shRNAmirs silence transcription in S. mansoni in vitro
Before testing in S. mansoni eggs, we assessed the functionality of seven shRNAmirs in mammalian (COS7) cells expressing cDNA of the target. Treatment with shRNAmir-511, shRNAmir-557 or shRNAmir-558, targeting the omega-1 gene, showed a 29–34% decrease in transcription compared with ‘empty-vector’ (EV) control samples; the transcription of the ipse and kappa-5 genes was consistently reduced by 33–42% (shRNAmir-195 or shRNAmir-384) and 28–34% (shRNAmir-616 or shRNAmir-638), respectively, following treatment (Fig. 2a). The subsequent transduction of S. mansoni eggs with lentivirus encoding shRNAmir-557 and targeting transcripts of omega-1 led to a 45–85% decrease in transcription compared with EV control samples in three independent experiments (Fig. 2b); transcription in EV-treated eggs did not differ from that of untreated control samples. This result shows, for the first time, that shRNAmirs are functional in S. mansoni and can be used for RNAi. Next, we assessed gene knockdown in S. mansoni eggs using a combination of two viruses encoding different shRNAmir sequences that targeted omega-1 (shRNAmir-511+shRNAmir-557), ipse (shRNAmir-195+shRNAmir-384) or kappa-5 (shRNAmir-616+shRNAmir-638). Three days after viral transduction, a 50–60% reduction in transcription was recorded for all shRNAmir treatment groups compared with EV controls (Fig. 2c); other results showed that the knockdown effect on target gene transcription persisted for at least 10 days following transduction (Fig. 2c). Importantly, lentiviral transduction and shRNAmir-induced knockdown of transcription had no effect on the maturation or vitality of miracidia in eggs (Supplementary Movie), providing the basis for an evaluation of transduced eggs in vivo in mice.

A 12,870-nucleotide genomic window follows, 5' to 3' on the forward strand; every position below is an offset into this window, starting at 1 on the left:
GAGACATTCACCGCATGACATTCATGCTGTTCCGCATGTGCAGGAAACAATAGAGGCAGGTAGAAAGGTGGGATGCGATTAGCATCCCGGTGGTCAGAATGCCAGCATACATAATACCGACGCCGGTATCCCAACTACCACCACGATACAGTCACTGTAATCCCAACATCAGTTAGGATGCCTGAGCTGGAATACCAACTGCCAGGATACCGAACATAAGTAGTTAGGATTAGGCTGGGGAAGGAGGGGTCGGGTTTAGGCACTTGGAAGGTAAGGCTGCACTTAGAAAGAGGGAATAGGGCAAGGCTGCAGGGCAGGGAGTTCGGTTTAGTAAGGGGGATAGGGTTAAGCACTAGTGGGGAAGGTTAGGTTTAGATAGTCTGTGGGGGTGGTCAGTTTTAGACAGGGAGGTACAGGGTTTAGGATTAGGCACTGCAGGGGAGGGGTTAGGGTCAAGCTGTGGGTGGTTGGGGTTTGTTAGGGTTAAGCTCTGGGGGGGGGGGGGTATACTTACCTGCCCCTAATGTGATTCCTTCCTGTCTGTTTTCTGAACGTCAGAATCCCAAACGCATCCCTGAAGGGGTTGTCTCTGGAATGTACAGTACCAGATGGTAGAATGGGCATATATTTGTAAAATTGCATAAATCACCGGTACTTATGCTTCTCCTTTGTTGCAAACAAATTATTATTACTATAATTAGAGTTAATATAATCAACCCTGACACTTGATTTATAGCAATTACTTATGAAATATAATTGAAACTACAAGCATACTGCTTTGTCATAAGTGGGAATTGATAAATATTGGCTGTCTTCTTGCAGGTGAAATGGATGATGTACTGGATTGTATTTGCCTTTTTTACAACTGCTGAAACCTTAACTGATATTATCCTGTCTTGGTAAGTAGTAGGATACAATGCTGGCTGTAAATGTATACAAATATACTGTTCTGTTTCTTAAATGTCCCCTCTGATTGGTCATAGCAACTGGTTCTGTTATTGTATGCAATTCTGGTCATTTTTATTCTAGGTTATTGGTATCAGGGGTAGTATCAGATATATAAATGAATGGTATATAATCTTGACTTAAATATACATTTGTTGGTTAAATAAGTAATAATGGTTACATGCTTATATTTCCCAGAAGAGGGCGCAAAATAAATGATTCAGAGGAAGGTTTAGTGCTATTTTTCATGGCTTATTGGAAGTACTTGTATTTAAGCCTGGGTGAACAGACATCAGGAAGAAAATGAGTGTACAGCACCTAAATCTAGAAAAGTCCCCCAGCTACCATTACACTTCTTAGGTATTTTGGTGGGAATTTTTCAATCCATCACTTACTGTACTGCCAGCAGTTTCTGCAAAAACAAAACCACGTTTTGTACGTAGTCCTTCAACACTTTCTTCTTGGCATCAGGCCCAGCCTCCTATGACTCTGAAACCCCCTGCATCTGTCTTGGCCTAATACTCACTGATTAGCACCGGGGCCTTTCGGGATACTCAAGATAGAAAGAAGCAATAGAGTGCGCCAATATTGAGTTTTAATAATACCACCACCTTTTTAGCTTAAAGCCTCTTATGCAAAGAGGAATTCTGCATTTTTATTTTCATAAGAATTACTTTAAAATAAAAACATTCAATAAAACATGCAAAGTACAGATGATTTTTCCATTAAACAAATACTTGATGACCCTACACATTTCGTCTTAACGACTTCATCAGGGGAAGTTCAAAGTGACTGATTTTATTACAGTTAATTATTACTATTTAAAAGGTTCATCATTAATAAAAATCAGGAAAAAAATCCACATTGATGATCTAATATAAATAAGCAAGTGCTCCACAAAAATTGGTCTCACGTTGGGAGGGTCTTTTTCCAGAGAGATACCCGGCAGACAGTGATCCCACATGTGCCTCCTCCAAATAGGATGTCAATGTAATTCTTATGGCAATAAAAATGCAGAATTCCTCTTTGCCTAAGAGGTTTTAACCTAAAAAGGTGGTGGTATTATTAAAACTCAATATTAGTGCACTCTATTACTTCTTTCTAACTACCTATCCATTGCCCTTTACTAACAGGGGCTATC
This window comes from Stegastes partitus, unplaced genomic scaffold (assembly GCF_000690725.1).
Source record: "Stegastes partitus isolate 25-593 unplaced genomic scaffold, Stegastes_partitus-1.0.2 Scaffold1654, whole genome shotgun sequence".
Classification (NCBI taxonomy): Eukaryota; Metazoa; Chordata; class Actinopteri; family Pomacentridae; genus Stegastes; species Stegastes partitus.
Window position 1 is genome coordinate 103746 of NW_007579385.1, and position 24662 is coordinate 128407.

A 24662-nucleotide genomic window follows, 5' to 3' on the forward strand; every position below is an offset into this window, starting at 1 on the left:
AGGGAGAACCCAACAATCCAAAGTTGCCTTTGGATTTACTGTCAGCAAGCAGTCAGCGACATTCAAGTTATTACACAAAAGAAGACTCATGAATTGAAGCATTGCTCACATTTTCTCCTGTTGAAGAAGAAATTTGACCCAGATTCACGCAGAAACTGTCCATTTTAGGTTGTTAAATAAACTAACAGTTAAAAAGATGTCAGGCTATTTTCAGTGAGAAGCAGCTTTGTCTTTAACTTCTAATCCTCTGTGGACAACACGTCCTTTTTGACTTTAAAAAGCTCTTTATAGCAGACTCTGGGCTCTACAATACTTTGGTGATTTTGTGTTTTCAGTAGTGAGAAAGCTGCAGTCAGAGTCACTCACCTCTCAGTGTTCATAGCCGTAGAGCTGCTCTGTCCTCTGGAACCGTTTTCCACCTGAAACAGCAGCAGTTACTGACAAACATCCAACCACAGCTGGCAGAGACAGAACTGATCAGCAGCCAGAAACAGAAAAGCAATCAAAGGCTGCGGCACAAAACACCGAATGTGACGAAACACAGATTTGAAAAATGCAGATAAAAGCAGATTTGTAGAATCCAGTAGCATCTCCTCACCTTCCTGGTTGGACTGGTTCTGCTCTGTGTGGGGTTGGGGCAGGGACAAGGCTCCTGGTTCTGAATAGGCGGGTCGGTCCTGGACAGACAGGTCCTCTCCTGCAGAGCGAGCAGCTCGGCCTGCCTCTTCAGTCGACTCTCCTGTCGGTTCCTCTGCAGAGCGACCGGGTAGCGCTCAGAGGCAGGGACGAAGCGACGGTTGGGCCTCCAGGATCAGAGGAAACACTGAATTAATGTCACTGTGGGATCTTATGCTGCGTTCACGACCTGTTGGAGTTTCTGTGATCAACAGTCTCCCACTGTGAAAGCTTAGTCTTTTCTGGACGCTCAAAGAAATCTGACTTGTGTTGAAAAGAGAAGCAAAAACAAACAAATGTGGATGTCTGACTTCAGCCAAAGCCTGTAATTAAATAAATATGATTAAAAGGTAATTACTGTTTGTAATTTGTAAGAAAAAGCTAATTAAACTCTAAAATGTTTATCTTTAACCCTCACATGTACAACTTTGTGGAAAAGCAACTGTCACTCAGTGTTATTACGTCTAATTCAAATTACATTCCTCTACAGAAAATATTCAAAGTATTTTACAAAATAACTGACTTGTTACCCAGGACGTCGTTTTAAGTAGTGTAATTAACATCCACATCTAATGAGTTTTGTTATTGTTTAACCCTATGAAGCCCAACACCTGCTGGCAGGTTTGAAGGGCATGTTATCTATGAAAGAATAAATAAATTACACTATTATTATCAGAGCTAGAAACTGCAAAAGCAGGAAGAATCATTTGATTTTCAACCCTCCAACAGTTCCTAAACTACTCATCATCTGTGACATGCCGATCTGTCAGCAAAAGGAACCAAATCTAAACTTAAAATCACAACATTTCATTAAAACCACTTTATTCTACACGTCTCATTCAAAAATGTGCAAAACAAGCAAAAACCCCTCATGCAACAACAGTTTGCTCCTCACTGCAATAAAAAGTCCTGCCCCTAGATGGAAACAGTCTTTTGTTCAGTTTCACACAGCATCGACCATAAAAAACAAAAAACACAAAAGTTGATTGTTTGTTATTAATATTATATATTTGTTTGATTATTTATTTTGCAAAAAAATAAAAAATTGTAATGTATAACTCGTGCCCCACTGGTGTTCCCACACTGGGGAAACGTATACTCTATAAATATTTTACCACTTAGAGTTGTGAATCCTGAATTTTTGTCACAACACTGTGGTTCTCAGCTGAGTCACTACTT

Effect of knockdown on egg–induced pathology